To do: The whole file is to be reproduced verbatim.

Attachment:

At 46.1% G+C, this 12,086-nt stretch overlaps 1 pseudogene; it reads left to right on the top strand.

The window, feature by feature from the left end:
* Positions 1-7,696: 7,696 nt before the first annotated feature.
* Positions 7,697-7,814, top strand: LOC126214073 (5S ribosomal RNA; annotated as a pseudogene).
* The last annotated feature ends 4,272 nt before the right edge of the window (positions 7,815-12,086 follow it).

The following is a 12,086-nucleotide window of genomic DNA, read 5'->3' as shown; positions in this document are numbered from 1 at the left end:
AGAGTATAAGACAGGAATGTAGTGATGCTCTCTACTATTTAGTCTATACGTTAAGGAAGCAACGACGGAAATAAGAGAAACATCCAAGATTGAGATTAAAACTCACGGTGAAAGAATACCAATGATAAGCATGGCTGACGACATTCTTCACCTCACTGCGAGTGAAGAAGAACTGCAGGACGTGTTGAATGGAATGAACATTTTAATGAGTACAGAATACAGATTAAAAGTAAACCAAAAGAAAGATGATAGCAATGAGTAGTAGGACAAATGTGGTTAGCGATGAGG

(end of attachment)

At 46.1% G+C, this 12,086-nt stretch overlaps 1 pseudogene; it reads left to right on the top strand.

The window, feature by feature from the left end:
* Positions 1-7,696: 7,696 nt before the first annotated feature.
* Positions 7,697-7,814, top strand: LOC126214073 (5S ribosomal RNA; annotated as a pseudogene).
* The last annotated feature ends 4,272 nt before the right edge of the window (positions 7,815-12,086 follow it).

The following is a 12,086-nucleotide window of genomic DNA, read 5'->3' as shown; positions in this document are numbered from 1 at the left end:
AGAGTATAAGACAGGAATGTAGTGATGCTCTCTACTATTTAGTCTATACGTTAAGGAAGCAACGACGGAAATAAGAGAAACATCCAAGATTGAGATTAAAACTCACGGTGAAAGAATACCAATGATAAGCATGGCTGACGACATTCTTCACCTCACTGCGAGTGAAGAAGAACTGCAGGACGTGTTGAATGGAATGAACATTTTAATGAGTACAGAATACAGATTAAAAGTAAACCAAAAGAAAGATGATAGCAATGAGTAGTAGGACAAATGTGGTTAGCGATGAGG